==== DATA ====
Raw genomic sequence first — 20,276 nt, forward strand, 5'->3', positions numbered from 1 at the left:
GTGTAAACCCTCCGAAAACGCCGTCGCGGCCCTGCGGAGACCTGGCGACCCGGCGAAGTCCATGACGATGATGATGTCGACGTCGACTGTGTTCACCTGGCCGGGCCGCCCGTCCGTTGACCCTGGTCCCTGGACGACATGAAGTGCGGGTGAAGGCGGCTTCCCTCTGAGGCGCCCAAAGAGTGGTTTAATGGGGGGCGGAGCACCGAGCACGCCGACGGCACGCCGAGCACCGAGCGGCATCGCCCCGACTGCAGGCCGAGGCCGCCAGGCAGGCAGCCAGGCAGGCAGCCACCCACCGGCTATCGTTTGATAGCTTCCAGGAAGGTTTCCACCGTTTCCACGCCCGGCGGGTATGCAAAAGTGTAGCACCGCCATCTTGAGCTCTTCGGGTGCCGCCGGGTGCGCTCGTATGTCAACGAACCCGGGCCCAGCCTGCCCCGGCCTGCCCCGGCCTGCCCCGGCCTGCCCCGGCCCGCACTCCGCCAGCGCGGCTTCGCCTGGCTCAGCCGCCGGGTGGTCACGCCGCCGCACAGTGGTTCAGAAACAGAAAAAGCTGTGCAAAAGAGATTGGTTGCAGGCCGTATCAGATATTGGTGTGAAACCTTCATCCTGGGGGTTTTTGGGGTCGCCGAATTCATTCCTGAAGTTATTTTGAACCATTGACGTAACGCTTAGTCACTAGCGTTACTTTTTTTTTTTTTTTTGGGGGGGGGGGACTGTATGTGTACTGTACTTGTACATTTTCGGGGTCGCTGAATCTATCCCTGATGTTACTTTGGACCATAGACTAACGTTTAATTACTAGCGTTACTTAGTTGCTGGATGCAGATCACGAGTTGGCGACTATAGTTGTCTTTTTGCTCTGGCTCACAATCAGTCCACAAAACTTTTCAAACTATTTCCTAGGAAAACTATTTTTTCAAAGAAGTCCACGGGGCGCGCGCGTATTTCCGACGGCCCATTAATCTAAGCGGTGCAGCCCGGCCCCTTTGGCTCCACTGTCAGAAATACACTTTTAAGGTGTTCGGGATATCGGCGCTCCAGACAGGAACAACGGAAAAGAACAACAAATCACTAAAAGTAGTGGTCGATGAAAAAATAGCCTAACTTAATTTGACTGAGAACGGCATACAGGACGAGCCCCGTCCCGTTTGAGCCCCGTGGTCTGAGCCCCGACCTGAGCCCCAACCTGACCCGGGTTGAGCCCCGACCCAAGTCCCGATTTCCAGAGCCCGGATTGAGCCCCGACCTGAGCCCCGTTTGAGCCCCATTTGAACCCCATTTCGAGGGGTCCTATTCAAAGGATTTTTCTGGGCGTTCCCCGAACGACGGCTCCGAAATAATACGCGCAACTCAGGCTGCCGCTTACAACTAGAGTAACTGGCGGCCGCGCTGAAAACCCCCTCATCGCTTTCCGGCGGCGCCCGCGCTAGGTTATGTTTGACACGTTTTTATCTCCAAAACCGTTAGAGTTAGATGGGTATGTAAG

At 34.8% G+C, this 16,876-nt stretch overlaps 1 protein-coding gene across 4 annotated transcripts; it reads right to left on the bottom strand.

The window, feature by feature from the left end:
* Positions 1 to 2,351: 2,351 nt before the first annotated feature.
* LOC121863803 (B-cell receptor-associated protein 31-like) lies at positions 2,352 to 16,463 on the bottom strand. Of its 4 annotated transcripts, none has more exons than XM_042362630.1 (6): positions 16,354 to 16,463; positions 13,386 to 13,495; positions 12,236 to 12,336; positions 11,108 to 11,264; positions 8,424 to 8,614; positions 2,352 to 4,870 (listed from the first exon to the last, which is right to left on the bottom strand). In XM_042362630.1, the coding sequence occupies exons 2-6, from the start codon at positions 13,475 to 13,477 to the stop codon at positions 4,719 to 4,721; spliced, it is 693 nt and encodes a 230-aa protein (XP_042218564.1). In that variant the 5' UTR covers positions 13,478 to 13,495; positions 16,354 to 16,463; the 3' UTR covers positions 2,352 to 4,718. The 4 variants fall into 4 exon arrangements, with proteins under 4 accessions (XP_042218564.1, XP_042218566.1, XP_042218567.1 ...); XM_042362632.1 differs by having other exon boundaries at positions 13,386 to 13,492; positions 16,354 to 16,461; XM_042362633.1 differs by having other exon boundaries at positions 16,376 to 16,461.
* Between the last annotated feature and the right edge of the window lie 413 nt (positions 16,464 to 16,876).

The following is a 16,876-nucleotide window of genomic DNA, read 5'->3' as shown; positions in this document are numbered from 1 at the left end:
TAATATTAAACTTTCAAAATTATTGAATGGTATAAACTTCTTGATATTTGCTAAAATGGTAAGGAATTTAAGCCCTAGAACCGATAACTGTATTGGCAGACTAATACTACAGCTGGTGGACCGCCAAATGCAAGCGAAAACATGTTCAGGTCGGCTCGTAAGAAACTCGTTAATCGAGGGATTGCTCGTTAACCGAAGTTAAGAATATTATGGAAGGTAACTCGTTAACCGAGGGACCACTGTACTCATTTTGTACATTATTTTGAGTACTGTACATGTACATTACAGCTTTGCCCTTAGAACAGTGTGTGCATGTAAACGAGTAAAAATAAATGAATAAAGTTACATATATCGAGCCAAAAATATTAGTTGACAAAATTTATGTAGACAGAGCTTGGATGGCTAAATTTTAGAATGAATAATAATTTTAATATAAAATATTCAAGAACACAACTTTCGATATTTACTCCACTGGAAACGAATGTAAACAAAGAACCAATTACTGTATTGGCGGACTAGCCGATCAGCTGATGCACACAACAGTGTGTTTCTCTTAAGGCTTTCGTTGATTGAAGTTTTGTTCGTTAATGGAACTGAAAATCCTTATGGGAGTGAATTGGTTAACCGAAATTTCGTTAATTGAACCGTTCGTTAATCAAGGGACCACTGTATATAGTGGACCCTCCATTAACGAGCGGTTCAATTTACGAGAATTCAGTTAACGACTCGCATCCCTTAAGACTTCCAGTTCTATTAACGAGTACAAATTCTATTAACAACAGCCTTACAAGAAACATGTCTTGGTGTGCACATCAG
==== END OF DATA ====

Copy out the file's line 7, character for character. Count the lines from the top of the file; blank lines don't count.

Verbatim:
* Between the last annotated feature and the right edge of the window lie 413 nt (positions 16,464 to 16,876).